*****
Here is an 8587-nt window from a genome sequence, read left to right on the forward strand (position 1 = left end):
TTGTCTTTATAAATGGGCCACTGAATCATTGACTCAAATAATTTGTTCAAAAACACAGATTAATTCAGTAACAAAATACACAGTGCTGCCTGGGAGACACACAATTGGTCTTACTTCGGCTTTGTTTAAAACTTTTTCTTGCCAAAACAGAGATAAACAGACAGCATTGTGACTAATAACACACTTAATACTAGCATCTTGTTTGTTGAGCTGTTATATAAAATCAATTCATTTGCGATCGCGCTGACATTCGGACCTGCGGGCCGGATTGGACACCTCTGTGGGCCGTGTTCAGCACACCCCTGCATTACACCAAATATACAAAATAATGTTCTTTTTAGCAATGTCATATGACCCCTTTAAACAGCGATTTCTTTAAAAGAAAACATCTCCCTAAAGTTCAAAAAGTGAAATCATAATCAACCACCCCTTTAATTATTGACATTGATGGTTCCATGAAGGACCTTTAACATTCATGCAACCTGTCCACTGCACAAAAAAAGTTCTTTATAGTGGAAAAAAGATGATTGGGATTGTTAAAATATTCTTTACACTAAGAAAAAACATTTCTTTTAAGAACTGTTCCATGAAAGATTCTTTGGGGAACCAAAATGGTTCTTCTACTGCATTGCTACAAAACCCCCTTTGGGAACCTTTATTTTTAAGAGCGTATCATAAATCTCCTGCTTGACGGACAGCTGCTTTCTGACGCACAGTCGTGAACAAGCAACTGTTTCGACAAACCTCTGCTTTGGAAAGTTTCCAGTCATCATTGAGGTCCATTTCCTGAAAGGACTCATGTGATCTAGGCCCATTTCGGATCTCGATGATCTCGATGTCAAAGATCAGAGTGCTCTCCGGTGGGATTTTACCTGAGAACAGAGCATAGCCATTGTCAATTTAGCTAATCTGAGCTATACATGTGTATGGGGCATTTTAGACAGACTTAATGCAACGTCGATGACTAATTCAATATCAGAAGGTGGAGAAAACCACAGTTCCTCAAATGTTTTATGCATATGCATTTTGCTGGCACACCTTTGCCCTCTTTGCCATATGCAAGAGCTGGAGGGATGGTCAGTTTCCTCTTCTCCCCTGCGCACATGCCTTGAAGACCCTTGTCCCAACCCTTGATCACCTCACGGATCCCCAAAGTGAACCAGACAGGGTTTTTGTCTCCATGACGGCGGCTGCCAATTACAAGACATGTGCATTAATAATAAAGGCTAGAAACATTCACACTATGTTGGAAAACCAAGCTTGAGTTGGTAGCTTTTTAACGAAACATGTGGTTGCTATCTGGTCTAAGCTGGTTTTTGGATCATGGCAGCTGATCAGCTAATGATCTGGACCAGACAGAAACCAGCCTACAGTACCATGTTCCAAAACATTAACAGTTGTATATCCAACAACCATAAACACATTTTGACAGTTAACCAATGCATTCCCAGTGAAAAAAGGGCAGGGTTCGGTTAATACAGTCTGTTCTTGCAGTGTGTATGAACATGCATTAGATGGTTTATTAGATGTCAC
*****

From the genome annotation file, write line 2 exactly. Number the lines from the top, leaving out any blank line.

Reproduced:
TTGTCTTTATAAATGGGCCACTGAATCATTGACTCAAATAATTTGTTCAAAAACACAGATTAATTCAGTAACAAAATACACAGTGCTGCCTGGGAGACACACAATTGGTCTTACTTCGGCTTTGTTTAAAACTTTTTCTTGCCAAAACAGAGATAAACAGACAGCATTGTGACTAATAACACACTTAATACTAGCATCTTGTTTGTTGAGCTGTTATATAAAATCAATTCATTTGCGATCGCGCTGACATTCGGACCTGCGGGCCGGATTGGACACCTCTGTGGGCCGTGTTCAGCACACCCCTGCATTACACCAAATATACAAAATAATGTTCTTTTTAGCAATGTCATATGACCCCTTTAAACAGCGATTTCTTTAAAAGAAAACATCTCCCTAAAGTTCAAAAAGTGAAATCATAATCAACCACCCCTTTAATTATTGACATTGATGGTTCCATGAAGGACCTTTAACATTCATGCAACCTGTCCACTGCACAAAAAAAGTTCTTTATAGTGGAAAAAAGATGATTGGGATTGTTAAAATATTCTTTACACTAAGAAAAAACATTTCTTTTAAGAACTGTTCCATGAAAGATTCTTTGGGGAACCAAAATGGTTCTTCTACTGCATTGCTACAAAACCCCCTTTGGGAACCTTTATTTTTAAGAGCGTATCATAAATCTCCTGCTTGACGGACAGCTGCTTTCTGACGCACAGTCGTGAACAAGCAACTGTTTCGACAAACCTCTGCTTTGGAAAGTTTCCAGTCATCATTGAGGTCCATTTCCTGAAAGGACTCATGTGATCTAGGCCCATTTCGGATCTCGATGATCTCGATGTCAAAGATCAGAGTGCTCTCCGGTGGGATTTTACCTGAGAACAGAGCATAGCCATTGTCAATTTAGCTAATCTGAGCTATACATGTGTATGGGGCATTTTAGACAGACTTAATGCAACGTCGATGACTAATTCAATATCAGAAGGTGGAGAAAACCACAGTTCCTCAAATGTTTTATGCATATGCATTTTGCTGGCACACCTTTGCCCTCTTTGCCATATGCAAGAGCTGGAGGGATGGTCAGTTTCCTCTTCTCCCCTGCGCACATGCCTTGAAGACCCTTGTCCCAACCCTTGATCACCTCACGGATCCCCAAAGTGAACCAGACAGGGTTTTTGTCTCCATGACGGCGGCTGCCAATTACAAGACATGTGCATTAATAATAAAGGCTAGAAACATTCACACTATGTTGGAAAACCAAGCTTGAGTTGGTAGCTTTTTAACGAAACATGTGGTTGCTATCTGGTCTAAGCTGGTTTTTGGATCATGGCAGCTGATCAGCTAATGATCTGGACCAGACAGAAACCAGCCTACAGTACCATGTTCCAAAACATTAACAGTTGTATATCCAACAACCATAAACACATTTTGACAGTTAACCAATGCATTCCCAGTGAAAAAAGGGCAGGGTTCGGTTAATACAGTCTGTTCTTGCAGTGTGTATGAACATGCATTAGATGGTTTATTAGATGTCAC